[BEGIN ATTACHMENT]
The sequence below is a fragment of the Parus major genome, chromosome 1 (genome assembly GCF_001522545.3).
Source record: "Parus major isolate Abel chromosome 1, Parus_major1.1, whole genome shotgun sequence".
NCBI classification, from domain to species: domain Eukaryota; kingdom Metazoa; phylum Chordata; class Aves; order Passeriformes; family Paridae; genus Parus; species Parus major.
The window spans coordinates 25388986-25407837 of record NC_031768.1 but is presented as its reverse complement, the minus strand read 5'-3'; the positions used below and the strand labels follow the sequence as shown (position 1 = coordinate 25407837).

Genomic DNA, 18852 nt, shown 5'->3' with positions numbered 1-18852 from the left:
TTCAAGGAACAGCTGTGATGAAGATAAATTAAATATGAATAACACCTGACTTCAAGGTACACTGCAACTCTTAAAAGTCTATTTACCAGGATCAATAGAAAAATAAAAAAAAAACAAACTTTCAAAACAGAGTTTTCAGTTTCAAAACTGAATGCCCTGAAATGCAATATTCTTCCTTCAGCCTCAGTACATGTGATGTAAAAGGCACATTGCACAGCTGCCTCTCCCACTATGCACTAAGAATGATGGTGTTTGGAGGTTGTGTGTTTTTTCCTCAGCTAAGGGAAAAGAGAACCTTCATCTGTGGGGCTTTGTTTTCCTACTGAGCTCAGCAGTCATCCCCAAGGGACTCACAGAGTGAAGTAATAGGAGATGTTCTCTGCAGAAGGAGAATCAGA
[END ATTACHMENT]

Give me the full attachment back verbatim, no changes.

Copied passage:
The sequence below is a fragment of the Parus major genome, chromosome 1 (genome assembly GCF_001522545.3).
Source record: "Parus major isolate Abel chromosome 1, Parus_major1.1, whole genome shotgun sequence".
NCBI classification, from domain to species: domain Eukaryota; kingdom Metazoa; phylum Chordata; class Aves; order Passeriformes; family Paridae; genus Parus; species Parus major.
The window spans coordinates 25388986-25407837 of record NC_031768.1 but is presented as its reverse complement, the minus strand read 5'-3'; the positions used below and the strand labels follow the sequence as shown (position 1 = coordinate 25407837).

Genomic DNA, 18852 nt, shown 5'->3' with positions numbered 1-18852 from the left:
TTCAAGGAACAGCTGTGATGAAGATAAATTAAATATGAATAACACCTGACTTCAAGGTACACTGCAACTCTTAAAAGTCTATTTACCAGGATCAATAGAAAAATAAAAAAAAAACAAACTTTCAAAACAGAGTTTTCAGTTTCAAAACTGAATGCCCTGAAATGCAATATTCTTCCTTCAGCCTCAGTACATGTGATGTAAAAGGCACATTGCACAGCTGCCTCTCCCACTATGCACTAAGAATGATGGTGTTTGGAGGTTGTGTGTTTTTTCCTCAGCTAAGGGAAAAGAGAACCTTCATCTGTGGGGCTTTGTTTTCCTACTGAGCTCAGCAGTCATCCCCAAGGGACTCACAGAGTGAAGTAATAGGAGATGTTCTCTGCAGAAGGAGAATCAGA